And also I hope to do some foreign correspondence with it. Our world is also in midst of the biggest refugee crisis since World War II so that's a topic I'm eager to explore. And it's certainly a topic that's going to be unfolding over the long haul. I'm also particularly interested in what one of my mentors calls "Act II" stories, stories that happen a few beats after the more sensational story that's all over the headlines. Because I think so often we have a tendency to look at the big story of the moment, whether it be the surge of unaccompanied minors at the U.S.-Mexico border or whether it be the wars in Iraq and Afghanistan at the moment when everyone was willing to give those attention. But the reality is that the long-term consequences of both of those are still unfolding, as is true with most major policy crises. They're not over in an instant and they're not over the moment they stop showing up on the front pages. So part of how I conceive of my job is really being willing to show up and pay attention over the long haul. One thing I would love to be following over the next five years is how the refugee crisis evolves in the Middle East, Europe and here at home.

What does this award mean to you, as you mull it over and get over the initial shock?
It's something for which I'm deeply deeply grateful as someone who does work that requires going down rabbit holes that are sometimes lonely. I'm deeply grateful to know that i'm part of a community of thinkers that the MacArthur is recognizing for our willingness to take a look at issues that are in the public interest. I think inherently the work of immersive journalism brings up doubt and confusion. Often that's a sign that we're doing our jobs well because I think the work requires that we be open minded, it requires that we be willing to stumble when we find that facts on the ground are not fitting preordained hypotheses. And so part of the gift of the MacArthur for me is an infusion of confidence that when I'm diving into those black holes that I can trust that whatever comes up the other side will be worth it. A simpler way to say that I guess would be a chance to trust my intuition on the reporting trail.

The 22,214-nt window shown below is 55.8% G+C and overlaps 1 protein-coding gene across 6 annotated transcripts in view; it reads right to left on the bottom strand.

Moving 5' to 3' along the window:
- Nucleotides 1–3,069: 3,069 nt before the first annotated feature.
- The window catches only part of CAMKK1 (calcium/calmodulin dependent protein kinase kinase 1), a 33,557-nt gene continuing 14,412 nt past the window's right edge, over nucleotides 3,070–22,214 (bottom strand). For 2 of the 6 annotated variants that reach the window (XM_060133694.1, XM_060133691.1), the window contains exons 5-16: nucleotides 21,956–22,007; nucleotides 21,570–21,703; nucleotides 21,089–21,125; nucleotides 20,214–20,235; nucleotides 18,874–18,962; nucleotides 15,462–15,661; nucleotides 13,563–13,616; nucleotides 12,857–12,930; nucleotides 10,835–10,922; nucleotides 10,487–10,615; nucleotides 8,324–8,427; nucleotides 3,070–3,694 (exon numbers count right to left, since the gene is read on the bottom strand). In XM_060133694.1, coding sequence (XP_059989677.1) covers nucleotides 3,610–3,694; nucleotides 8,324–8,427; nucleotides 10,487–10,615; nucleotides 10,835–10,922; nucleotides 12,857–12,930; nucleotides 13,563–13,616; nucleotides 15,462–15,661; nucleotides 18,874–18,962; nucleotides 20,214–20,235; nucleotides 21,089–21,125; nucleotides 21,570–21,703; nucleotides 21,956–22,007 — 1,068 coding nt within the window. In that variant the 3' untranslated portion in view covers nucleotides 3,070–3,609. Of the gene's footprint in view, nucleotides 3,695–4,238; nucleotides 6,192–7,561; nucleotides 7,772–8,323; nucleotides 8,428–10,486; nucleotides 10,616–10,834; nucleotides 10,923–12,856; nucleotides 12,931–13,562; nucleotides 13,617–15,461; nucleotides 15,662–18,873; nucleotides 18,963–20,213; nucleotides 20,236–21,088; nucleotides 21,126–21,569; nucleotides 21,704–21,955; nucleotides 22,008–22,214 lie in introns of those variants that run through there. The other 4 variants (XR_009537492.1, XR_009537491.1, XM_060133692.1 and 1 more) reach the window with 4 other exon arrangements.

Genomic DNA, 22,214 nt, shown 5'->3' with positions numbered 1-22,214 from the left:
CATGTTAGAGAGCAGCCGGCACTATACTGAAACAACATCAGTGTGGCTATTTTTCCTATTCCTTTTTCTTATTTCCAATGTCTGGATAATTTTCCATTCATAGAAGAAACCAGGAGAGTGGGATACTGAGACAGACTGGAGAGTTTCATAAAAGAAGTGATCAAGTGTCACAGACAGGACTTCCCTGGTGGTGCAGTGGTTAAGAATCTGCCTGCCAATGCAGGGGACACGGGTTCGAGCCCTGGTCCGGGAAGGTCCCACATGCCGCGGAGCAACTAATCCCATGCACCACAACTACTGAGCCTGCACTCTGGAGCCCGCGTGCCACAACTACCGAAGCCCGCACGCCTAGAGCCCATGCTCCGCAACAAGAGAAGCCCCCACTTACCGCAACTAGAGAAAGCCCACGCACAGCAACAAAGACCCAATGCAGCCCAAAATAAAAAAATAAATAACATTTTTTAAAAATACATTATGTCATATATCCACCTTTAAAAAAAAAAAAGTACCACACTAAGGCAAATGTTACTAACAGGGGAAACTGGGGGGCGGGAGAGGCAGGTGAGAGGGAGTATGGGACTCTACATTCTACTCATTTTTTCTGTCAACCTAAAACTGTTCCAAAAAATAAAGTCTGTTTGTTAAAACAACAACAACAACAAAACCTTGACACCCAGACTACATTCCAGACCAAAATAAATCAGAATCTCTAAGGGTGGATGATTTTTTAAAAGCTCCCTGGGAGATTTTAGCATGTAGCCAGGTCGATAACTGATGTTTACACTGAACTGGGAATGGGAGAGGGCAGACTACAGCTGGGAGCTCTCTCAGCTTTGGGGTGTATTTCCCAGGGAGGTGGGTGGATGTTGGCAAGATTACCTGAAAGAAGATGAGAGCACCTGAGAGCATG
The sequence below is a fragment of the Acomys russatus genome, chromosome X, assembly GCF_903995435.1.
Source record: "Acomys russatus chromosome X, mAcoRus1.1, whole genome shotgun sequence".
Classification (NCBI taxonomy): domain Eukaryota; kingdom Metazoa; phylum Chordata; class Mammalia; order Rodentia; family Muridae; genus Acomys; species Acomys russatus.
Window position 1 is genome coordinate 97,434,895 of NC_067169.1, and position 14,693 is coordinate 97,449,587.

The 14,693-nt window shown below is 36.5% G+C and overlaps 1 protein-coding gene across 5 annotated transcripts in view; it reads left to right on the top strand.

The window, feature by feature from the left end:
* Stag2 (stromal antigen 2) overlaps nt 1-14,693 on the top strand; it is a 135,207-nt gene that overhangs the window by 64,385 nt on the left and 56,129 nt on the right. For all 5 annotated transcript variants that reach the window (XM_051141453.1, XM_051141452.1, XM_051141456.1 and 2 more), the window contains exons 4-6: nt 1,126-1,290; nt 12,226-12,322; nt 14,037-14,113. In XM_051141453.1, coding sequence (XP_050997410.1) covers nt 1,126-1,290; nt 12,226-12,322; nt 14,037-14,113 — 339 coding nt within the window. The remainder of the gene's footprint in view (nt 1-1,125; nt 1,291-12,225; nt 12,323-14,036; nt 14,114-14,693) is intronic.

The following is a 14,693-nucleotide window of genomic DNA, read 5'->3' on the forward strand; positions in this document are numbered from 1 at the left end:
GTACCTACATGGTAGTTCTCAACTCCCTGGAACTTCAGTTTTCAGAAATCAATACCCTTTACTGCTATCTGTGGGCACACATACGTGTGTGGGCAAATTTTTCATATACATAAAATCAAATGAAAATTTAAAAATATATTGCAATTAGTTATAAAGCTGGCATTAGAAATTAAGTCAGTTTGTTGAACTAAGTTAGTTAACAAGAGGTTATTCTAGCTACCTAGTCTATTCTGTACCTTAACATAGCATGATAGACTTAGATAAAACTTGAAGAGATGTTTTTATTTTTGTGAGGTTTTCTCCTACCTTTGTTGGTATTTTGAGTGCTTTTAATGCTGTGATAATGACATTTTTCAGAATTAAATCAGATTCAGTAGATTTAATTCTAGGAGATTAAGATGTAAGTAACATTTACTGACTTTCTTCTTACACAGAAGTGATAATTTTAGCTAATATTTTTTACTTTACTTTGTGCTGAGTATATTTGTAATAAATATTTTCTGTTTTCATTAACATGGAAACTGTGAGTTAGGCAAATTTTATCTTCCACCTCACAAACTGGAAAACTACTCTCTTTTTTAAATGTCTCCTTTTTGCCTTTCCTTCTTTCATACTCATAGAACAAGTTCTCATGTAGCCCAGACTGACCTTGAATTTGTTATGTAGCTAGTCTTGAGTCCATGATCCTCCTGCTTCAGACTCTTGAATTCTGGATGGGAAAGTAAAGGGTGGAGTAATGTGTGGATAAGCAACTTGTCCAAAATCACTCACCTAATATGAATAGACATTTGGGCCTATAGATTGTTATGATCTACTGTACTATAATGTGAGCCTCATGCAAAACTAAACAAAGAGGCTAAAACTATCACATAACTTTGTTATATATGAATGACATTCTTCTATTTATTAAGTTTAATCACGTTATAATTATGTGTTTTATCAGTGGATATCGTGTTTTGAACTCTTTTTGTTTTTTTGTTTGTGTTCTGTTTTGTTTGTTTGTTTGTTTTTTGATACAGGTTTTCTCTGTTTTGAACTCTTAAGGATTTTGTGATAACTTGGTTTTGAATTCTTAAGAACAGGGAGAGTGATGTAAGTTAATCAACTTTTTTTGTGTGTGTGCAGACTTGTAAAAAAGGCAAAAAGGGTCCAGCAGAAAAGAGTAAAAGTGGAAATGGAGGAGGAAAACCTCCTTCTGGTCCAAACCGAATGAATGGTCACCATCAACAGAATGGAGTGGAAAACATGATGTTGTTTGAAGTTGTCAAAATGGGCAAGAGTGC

Anything else you want to add?
I'm really excited to get to read about the other fellows. It's especially neat to be part of that community and I'll be really excited to get to know what the other people are working [on] and to learn from them. That's one of the other biggest things I'm excited for is you know the cross pollination between disciplines. I also have a background in anthropology and ethnography and I think that's something that very much informs my reporting process with immersive stories, but also something that reminds me how much I love like getting to learn from other people's fields. So the MacArthur is just such a diverse array of people and research fields that I'm hoping will also inform the work I do over the coming years. Just getting to learn from the other fellows.

Long-Form Journalism Lives: New MacArthur 'Genius' Sarah Stillman | Culture